UITP, IRU and ACEA call legislators to remove Class II low-entry buses from the urban bus definition included in the new CO2 emission targets proposed by EU Commission earlier this year, that would imply also diesel low entry buses to be banned from 2030.
In our new position paper, UITP reviews the promising state of clean bus deployment and the remaining challenges that need to be addressed.
UITP concerned by new timeline
The key point, already underlined by UITP Senior European Policy Expert Lucie Petersen during a Sustainable Bus Tour VideoSpotlight in mid-April, is that “under the Clean Vehicles Directive, the procurement targets for clean and zero-emission buses only applied to Class I and Class A buses. These exclusively urban buses are at the forefront of efforts to transition to low-carbon alternatives. However, the proposed Regulation extends the definition of urban buses to include Class II buses with low entry, which are often used for longer distance public transportation, both regional and interurban, and remain harder to decarbonise. These vehicles were not previously covered by any procurement targets, meaning the ambition level would go from 0 to 100 in a single step”.
UITP “is concerned about the proposed timeline of the zero-emission target for new urban buses. Its success does not only hinge on whether manufacturers can produce enough zero-emission buses, but also on whether the framework conditions allow the public transport sector to buy only these vehicles from 2030 onwards”.
A joint letter to the EU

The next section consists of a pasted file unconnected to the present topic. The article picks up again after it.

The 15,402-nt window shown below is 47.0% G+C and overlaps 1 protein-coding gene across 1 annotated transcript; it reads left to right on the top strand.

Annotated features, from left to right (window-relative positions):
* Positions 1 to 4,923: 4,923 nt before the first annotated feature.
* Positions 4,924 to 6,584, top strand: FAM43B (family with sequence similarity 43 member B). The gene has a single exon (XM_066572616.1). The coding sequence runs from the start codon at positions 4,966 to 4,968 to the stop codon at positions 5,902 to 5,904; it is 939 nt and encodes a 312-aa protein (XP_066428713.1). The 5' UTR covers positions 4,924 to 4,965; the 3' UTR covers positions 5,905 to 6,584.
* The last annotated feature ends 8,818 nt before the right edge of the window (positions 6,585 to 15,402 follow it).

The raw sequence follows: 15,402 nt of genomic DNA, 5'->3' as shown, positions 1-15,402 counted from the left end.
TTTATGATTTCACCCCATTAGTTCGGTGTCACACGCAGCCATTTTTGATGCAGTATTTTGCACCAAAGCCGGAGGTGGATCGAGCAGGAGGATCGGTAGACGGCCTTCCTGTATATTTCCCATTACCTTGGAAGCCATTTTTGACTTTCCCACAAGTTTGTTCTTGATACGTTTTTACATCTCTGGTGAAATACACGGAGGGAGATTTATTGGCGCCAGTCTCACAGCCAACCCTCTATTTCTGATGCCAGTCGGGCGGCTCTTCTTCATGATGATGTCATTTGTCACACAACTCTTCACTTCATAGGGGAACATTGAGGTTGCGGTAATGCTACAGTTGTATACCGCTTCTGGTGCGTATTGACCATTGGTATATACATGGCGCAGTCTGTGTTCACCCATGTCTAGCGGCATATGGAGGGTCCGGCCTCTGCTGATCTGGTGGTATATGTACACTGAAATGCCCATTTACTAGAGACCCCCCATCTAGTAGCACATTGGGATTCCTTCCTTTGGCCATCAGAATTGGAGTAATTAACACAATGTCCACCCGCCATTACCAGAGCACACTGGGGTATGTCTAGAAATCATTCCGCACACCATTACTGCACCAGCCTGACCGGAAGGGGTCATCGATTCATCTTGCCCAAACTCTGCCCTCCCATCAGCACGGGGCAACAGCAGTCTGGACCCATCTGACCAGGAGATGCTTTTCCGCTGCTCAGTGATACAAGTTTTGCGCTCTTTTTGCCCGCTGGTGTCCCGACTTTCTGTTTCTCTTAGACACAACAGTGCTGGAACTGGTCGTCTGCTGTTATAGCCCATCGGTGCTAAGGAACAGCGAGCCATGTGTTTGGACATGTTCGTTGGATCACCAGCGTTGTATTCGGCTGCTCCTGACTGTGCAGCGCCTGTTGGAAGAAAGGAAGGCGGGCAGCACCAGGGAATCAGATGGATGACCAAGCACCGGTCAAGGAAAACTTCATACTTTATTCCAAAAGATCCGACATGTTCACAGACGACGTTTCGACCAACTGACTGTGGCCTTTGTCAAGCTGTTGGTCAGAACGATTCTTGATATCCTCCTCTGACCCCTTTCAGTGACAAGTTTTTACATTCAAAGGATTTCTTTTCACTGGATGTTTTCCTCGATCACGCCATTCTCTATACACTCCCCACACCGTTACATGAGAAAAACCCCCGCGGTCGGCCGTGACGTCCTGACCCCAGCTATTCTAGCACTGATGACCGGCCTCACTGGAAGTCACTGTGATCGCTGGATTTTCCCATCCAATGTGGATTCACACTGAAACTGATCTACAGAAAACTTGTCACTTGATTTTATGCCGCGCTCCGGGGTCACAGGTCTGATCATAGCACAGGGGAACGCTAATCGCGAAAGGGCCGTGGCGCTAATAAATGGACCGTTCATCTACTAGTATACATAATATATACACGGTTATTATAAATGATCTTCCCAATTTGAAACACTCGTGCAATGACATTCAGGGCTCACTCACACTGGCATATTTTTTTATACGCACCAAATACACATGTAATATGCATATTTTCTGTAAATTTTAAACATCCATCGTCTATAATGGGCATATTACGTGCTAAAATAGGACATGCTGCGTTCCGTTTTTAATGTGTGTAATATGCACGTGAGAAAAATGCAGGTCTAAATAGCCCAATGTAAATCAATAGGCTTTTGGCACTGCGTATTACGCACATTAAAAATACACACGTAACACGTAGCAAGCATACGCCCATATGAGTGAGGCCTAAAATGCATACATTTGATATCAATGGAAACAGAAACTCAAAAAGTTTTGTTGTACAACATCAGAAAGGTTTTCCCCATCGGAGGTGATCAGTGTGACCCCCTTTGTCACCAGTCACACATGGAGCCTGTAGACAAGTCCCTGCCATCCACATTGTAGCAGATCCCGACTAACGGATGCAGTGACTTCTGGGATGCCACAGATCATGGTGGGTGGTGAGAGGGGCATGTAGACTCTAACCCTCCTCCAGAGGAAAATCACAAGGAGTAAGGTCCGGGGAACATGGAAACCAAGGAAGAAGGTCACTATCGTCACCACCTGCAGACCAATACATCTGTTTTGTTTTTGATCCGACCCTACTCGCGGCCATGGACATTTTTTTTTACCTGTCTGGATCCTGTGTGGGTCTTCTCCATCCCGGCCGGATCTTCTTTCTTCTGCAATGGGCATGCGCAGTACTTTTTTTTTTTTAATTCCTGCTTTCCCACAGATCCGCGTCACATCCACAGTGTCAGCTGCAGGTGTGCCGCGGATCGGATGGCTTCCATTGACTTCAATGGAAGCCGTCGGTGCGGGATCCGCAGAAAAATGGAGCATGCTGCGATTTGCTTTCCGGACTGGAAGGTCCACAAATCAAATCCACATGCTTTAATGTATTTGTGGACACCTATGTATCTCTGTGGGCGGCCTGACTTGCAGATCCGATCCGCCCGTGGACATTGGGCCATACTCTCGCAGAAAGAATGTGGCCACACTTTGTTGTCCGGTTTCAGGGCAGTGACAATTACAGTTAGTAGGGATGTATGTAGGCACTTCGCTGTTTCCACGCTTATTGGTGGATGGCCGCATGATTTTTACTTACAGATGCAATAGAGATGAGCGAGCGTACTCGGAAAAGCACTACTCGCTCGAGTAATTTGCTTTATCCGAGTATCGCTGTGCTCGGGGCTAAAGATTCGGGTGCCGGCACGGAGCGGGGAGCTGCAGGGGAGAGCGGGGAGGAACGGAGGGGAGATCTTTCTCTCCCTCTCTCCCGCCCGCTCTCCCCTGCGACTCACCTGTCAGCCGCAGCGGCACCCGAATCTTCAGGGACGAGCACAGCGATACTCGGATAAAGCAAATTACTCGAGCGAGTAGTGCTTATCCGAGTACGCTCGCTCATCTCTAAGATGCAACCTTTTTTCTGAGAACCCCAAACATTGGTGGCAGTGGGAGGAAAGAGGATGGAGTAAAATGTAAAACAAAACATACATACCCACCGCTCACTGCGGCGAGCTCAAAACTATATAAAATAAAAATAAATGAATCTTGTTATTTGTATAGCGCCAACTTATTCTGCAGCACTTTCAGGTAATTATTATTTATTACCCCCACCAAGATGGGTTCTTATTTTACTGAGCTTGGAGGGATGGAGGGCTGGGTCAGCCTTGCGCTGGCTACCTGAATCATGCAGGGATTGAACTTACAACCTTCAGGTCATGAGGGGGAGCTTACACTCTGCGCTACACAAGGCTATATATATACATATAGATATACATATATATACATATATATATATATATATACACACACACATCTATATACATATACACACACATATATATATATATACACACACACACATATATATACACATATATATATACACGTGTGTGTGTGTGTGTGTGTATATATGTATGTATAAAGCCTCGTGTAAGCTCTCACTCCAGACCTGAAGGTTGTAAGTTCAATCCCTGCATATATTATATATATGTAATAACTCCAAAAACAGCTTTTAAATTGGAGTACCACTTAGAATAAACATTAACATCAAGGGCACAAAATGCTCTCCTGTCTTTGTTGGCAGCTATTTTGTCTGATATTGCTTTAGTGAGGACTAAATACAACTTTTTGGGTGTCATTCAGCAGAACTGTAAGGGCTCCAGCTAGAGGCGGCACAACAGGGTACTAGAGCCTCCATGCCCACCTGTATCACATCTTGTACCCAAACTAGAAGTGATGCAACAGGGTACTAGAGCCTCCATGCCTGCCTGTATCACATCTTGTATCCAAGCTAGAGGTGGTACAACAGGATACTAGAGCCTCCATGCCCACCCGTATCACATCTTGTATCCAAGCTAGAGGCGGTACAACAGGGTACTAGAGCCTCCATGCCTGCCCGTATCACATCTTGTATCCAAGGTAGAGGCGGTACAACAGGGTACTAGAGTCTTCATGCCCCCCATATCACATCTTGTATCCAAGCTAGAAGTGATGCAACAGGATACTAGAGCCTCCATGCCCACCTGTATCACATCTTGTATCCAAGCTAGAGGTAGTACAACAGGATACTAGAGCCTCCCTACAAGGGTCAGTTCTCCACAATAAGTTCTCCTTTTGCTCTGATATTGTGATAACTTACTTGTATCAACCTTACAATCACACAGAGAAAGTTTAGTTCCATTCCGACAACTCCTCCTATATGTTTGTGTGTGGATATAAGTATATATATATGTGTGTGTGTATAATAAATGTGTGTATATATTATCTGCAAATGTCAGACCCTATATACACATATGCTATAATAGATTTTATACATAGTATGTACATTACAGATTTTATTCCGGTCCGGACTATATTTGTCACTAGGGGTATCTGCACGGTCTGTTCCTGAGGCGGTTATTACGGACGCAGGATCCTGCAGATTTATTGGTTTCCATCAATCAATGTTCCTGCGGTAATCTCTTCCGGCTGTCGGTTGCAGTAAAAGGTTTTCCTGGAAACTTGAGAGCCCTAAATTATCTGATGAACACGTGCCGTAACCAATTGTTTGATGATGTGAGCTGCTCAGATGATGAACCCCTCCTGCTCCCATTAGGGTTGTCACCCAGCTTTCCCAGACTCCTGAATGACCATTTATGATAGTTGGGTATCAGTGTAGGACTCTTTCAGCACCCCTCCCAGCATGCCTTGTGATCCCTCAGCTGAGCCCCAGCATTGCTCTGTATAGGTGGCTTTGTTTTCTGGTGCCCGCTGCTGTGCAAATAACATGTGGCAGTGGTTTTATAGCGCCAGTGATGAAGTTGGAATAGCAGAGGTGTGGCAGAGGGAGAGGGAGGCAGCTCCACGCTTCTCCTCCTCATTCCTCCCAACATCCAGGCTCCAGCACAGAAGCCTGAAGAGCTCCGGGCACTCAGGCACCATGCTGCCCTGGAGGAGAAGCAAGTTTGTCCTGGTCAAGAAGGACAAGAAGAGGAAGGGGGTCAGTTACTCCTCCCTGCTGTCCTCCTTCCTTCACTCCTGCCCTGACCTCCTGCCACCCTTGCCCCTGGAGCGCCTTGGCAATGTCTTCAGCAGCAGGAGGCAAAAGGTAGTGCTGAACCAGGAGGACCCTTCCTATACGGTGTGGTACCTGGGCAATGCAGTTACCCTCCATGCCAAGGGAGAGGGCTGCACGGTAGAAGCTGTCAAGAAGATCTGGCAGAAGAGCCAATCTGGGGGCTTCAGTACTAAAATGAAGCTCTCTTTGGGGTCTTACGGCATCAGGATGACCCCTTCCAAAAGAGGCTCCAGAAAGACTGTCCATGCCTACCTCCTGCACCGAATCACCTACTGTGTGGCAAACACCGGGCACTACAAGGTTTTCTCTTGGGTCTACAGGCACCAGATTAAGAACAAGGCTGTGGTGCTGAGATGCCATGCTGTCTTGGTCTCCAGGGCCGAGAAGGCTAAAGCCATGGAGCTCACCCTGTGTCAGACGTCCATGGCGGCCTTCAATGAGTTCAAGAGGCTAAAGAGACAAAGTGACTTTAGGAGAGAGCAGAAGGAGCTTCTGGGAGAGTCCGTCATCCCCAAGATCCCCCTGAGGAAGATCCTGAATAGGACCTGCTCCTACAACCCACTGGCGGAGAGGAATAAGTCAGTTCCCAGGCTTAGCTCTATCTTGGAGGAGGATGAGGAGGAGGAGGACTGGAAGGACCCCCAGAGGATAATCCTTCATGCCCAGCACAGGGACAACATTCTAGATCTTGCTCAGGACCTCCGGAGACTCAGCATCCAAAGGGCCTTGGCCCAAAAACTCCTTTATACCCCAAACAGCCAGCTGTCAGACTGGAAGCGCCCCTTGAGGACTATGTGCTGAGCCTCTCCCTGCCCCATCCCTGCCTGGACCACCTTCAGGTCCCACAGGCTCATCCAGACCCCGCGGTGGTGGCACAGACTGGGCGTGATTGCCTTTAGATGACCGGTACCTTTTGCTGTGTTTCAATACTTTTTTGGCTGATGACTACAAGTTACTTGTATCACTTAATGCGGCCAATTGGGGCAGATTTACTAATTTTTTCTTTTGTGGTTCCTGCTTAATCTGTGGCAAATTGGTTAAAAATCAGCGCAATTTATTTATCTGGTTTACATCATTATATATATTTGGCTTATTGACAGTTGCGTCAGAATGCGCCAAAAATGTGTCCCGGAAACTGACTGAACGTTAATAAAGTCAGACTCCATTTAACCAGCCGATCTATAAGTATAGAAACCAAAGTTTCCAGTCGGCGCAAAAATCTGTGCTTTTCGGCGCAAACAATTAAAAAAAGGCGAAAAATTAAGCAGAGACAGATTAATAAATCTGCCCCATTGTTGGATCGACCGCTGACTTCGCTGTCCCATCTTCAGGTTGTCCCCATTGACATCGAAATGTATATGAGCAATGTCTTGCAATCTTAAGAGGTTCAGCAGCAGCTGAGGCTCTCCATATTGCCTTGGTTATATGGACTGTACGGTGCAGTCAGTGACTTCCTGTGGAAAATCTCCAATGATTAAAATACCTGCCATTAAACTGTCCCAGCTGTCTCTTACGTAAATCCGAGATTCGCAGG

Now the three organizations sent a joint letter to the Chair of the European Parliament’s ENVI Committee and the Presidency of the Council.
Thomas Avanzata, Spokesperson of UITP’s European Union Committee, stated: “The new CO2 Standards send a clear market signal and can give a real boost to zero-emission bus deployment, which is promising. But we also hear our members’ concerns, those who don’t see a path to sufficient funding ahead and those who invested in biomethane to decarbonise their fleets. The timeline for urban buses is extremely ambitious and risks leaving parts of the public transport sector behind.”
IRU Director EU Advocacy Raluca Marian said, “Interurban buses are not city buses. Their functionality is closer to coaches than the buses serving our cities. Zero-emission vehicles need charging infrastructure along their routes. Depot charging, used for urban buses, does not work for them. We’re asking the EU to set realistic decarbonisation targets for interurban buses as the required infrastructure is not on track to be ready by 2030. Road transport organisations and vehicle manufactures are simply seeking a correction to the Commission’s CO2 standards proposal to exclude interurban buses from the definition of urban buses. This approach is consistent with the related Clean Vehicles Directive, which sets purchasing targets only for city buses,” highlighted Raluca Marian. “Regional public transport is precious to society and a sustainable mode of transport for the mobility of people. Decarbonising interurban buses at a viable pace is vital to its continuity,” she added.